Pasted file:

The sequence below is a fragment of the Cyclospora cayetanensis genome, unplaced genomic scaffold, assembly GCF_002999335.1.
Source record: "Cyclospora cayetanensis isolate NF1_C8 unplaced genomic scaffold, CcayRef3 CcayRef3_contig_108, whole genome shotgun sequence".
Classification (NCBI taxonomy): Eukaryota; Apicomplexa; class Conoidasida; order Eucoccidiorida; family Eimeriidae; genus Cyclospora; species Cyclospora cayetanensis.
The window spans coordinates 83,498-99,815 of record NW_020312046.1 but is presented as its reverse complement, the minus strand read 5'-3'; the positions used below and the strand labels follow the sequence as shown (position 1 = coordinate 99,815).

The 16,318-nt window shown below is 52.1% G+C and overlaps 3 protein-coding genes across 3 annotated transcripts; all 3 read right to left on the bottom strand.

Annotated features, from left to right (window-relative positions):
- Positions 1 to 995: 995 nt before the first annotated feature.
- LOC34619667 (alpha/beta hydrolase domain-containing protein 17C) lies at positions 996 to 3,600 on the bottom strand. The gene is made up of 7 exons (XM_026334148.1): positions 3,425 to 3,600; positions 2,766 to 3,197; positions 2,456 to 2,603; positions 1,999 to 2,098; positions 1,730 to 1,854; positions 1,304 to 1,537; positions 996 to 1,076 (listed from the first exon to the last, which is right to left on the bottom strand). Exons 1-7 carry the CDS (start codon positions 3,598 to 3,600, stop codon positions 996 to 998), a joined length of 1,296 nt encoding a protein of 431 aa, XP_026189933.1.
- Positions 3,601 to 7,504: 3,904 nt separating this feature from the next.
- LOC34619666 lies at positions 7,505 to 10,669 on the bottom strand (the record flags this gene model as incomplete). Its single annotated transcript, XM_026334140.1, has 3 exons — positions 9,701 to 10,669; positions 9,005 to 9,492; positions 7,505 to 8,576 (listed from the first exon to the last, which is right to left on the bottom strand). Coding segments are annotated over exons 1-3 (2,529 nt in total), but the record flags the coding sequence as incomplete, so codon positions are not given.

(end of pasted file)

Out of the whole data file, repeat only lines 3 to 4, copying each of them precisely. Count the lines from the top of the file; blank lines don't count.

Classification (NCBI taxonomy): Eukaryota; Apicomplexa; class Conoidasida; order Eucoccidiorida; family Eimeriidae; genus Cyclospora; species Cyclospora cayetanensis.
The window spans coordinates 83,498-99,815 of record NW_020312046.1 but is presented as its reverse complement, the minus strand read 5'-3'; the positions used below and the strand labels follow the sequence as shown (position 1 = coordinate 99,815).